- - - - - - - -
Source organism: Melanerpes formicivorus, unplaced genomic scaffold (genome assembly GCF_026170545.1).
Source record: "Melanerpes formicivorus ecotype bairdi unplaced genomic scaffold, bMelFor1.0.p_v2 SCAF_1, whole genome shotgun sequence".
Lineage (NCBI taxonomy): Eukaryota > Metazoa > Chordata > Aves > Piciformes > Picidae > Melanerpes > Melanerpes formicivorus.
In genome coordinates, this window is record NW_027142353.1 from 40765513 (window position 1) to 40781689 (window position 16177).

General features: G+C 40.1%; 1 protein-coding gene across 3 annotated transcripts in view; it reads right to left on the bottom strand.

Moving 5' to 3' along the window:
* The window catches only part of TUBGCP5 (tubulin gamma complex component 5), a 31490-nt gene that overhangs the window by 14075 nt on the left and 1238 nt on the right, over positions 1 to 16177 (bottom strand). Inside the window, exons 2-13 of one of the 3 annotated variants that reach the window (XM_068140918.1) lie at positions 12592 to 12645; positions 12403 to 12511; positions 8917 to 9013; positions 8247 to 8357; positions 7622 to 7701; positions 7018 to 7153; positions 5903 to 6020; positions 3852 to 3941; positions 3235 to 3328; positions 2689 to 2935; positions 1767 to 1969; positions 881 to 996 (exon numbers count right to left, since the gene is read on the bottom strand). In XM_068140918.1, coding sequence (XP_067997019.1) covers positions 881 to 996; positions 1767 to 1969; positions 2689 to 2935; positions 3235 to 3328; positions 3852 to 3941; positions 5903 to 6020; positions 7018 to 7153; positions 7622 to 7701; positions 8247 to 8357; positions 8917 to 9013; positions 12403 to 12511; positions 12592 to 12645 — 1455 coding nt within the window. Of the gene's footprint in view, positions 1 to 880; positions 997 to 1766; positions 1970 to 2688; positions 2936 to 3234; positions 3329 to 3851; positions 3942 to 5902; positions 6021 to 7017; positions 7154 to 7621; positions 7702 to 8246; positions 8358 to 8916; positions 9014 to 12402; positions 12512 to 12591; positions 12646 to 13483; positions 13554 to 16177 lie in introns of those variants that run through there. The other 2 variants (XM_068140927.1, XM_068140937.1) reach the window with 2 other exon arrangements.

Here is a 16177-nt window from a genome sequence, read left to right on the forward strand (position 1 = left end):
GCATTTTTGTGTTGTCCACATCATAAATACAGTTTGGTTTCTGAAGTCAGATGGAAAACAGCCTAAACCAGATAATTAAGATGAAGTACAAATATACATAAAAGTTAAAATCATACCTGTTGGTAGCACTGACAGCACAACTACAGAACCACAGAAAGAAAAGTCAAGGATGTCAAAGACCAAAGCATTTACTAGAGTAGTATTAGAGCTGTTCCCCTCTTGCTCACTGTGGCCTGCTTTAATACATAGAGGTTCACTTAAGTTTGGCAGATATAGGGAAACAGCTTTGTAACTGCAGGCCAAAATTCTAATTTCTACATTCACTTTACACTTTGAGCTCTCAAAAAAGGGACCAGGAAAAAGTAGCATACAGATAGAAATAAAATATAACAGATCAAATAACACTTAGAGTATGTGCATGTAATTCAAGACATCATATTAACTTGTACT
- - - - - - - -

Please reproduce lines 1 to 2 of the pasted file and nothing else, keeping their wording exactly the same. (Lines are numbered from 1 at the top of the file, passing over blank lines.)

Source organism: Melanerpes formicivorus, unplaced genomic scaffold (genome assembly GCF_026170545.1).
Source record: "Melanerpes formicivorus ecotype bairdi unplaced genomic scaffold, bMelFor1.0.p_v2 SCAF_1, whole genome shotgun sequence".